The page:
Delicious day to honor history | News, Sports, Jobs
YOUNGSTOWN — It’s unlikely that Jeff and Lori Pezzuto thought of a hit song that rock ‘n’ roll legend Jerry Lee Lewis made popular in 1957, but they did their part to make sure it caught on. lots of things going on.
“I like Handel’s and Dairy Queen. I (also) like cherry vanilla, my favorite,” Liberty’s Lori said when asked about her favorite types and locations of ice cream.
The couple also spent time continuously shaking clear bags of liquid and solid ingredients which, after several minutes, solidified into vanilla ice cream.
The “trembling zone” was among the attractions that were a regular part of the four-hour National Ice Cream Day open house Sunday afternoon at the Tyler History Center, 325 W. Federal St., downtown.
“I like chocolate, pretty simple,” added Jeff Pezzuto.
The event celebrated the birth of the Good Humor bar and the 100th anniversary of Klondike products from Youngstown-based Isaly’s. Many varieties of frozen treats were available at the gathering.
In October 1921, Harry B. Burt, who had come to Youngstown in the early 1890s, acquired the building that houses the Tyler History Center, then opened a new confectionery business on April 4, 1922, to sell the Good Humor bars he had invented, as well as sweets and other treats. Before naming the treat, Burt called the product “a new, clean and convenient way to eat ice cream” after his son, Harry Burt Jr., suggested adding a wooden stick to make it less “messy”.
Soon, the elder Burt acquired 12 refrigerated trucks to distribute his invention to neighborhoods around town. A bell called the children to the trucks where they bought the treats.
No truck was needed, however, to get an ice cream bar into the hands of 6-year-old Avery Givens of Youngstown, a first-grader at Volney Rogers Elementary School.
“I got this Oreo, a chocolate Oreo,” Avery said when Mahoning Valley Historical Society board member Donna Buzulencia gave it to the girl after selecting it from about five types. of Klondike products that Buzulencia offered.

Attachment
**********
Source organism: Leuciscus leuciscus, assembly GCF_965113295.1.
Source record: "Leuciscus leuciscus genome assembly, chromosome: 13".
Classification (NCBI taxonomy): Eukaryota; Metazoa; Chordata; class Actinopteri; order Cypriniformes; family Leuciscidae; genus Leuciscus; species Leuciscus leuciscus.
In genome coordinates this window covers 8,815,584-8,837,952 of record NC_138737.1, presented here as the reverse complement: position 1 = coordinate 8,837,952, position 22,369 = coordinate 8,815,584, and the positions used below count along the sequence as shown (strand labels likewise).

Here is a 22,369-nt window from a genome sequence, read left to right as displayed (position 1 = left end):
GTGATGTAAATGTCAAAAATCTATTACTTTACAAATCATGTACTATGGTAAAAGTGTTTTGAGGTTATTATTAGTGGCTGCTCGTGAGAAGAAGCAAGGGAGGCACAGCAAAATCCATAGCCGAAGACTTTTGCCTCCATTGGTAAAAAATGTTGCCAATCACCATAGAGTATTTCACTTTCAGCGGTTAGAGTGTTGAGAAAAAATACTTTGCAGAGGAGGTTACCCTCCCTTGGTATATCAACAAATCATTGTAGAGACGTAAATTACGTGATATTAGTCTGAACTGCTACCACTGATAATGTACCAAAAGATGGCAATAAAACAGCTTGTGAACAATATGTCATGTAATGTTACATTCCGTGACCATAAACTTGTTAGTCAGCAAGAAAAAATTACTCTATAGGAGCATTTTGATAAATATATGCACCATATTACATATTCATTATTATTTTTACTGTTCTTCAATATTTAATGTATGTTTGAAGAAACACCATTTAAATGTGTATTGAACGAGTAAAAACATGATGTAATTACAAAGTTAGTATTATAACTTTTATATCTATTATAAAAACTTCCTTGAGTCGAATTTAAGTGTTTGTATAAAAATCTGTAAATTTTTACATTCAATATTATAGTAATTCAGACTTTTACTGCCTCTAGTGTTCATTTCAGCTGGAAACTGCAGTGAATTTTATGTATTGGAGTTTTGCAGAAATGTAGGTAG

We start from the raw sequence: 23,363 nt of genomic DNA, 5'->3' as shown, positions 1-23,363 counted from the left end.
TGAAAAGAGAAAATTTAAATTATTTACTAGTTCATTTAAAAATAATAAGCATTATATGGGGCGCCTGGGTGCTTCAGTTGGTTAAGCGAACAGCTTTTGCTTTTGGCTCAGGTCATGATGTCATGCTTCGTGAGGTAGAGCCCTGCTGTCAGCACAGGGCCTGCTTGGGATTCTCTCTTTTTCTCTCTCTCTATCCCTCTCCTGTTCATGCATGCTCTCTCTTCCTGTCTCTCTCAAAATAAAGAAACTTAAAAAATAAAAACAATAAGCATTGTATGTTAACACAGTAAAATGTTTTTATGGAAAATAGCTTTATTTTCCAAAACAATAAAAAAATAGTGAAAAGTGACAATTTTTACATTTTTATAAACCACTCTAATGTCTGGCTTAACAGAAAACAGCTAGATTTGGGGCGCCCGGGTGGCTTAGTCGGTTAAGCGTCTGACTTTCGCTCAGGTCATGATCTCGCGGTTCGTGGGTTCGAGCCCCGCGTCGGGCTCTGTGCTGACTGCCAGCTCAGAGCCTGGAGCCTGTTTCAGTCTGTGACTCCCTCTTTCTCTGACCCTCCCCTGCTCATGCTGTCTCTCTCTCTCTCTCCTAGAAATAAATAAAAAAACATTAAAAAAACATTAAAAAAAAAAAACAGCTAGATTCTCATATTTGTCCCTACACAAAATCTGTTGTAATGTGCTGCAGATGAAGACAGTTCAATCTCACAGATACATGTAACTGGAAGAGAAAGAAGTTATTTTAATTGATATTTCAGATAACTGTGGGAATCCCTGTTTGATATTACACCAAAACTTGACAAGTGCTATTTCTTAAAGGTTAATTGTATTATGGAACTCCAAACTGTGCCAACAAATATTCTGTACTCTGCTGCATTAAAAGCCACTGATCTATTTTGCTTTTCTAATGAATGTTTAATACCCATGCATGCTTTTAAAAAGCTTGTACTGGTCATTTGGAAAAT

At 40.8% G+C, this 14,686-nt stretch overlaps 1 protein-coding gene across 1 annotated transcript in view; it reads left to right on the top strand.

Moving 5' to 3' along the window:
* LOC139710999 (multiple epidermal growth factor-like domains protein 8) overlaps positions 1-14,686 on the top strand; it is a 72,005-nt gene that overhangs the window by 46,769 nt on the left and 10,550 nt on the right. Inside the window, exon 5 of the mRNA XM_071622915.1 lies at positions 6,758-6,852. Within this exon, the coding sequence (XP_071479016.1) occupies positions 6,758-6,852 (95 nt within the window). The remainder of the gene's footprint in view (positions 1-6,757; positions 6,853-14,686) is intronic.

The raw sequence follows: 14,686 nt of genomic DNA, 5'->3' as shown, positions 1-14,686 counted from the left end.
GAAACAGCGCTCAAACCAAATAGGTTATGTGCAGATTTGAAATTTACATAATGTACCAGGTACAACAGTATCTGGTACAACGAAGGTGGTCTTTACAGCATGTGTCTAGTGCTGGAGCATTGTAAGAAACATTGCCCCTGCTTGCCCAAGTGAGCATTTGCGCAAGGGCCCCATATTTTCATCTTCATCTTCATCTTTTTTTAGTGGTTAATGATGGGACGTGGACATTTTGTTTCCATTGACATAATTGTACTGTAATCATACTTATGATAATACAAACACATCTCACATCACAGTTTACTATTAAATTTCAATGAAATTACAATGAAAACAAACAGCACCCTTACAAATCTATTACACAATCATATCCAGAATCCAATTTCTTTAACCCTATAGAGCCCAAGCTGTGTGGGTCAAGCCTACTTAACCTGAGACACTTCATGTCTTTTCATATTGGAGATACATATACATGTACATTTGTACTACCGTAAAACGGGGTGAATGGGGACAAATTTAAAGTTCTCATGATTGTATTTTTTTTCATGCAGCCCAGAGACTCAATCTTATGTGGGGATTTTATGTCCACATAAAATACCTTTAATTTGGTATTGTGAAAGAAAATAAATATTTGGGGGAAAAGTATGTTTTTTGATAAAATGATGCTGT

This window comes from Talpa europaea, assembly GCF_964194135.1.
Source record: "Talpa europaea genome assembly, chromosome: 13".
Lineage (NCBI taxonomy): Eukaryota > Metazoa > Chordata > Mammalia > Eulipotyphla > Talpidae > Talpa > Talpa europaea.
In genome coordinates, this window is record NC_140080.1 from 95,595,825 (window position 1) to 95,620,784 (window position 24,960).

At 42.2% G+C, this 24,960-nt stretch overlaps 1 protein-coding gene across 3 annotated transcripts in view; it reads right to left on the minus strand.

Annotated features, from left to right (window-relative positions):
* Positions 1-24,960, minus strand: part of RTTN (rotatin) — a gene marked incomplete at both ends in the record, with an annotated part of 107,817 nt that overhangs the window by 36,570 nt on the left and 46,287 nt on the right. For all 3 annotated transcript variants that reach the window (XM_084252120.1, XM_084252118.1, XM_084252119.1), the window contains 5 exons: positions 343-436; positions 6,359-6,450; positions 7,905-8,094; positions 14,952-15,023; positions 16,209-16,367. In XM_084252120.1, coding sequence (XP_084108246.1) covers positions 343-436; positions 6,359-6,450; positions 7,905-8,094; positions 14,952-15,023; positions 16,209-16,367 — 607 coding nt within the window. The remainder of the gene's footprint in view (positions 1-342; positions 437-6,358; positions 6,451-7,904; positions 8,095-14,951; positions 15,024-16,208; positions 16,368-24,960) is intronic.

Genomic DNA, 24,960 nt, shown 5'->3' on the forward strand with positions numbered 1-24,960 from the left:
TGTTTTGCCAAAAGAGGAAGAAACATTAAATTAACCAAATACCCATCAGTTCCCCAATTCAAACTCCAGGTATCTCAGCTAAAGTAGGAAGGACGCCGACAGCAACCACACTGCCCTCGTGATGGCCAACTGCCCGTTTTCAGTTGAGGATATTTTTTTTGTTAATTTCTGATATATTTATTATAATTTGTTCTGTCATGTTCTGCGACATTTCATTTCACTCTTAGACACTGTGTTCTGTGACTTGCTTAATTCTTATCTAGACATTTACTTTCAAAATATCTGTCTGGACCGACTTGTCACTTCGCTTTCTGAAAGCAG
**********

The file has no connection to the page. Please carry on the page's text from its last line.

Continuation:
Before receiving his treat, Avery had been shaking a bit, specifically spending about five minutes making his own vanilla ice cream in two plastic bags.
“It tasted like butter,” she said of the final results.
Noelle Nolker, an MVHS guide, explained that three scoops of ice cream are added to a clear bag to make the ice cream. Sugar, rock salt and vanilla are added to a smaller bag before the two are combined and shaken for three to five minutes before solidifying.
“You have to shake it really, really hard,” Nolken advised.
Colored sprinkles were among the items to add to the frozen treats.
“I used to do this all the time when I was a kid,” recalled Kelly Baer, another MVHS guide. “I was in 4-H and we did it.”
Several kids had a blast making ice cream stencils in which they colored ice cream bar shapes on paper before cutting, gluing popsicle sticks and adding decorations.
Among those who showed colorful creativity were siblings Dominic, 2; Gabriel, 4 years old; Lydie, 5 years old; and Matthew Henik, 7, all of Liberty.
“I love the ice cream and we love the story. We also had our fix,” the children’s mother, Kristina Henik, who works for the Northeastern Ohio Community Alternative Program, told Warren.
Henik, who came to the area several years ago from Fort Wayne, Ind., to attend Youngstown State University, said she greatly appreciates the valley’s rich history and loves the museums in the area. region that display such a history. Henik also doesn’t lose “people’s very deep roots,” she continued.
The children’s father, Jason Henik, also took part in the festivities.
H. William Lawson, executive director of the MVHS, was among those who organized 30-minute walking tours of important downtown sites, including the former 10-story home savings and loan structure, designed by Charles F. Owsley and built in 1918 in the colonial era. revival architecture. The iconic steeple and clock remain at the top of the building, now Premier Bank.
There was also discussion of a small lot on South Hazel Street that had one of Burt’s four or five downtown candy stores that sold penny candy and other sweets.
The tours were also expected to give attendees a deeper and richer sense of what life was like in the city in the 1920s, organizers said.
Additionally, the Tyler History Center added 10 interpretive panels to give visitors a better understanding of how Burt ran his operations, as well as how James Ross, who later had the Ross Radio Co. in the building, ran his business.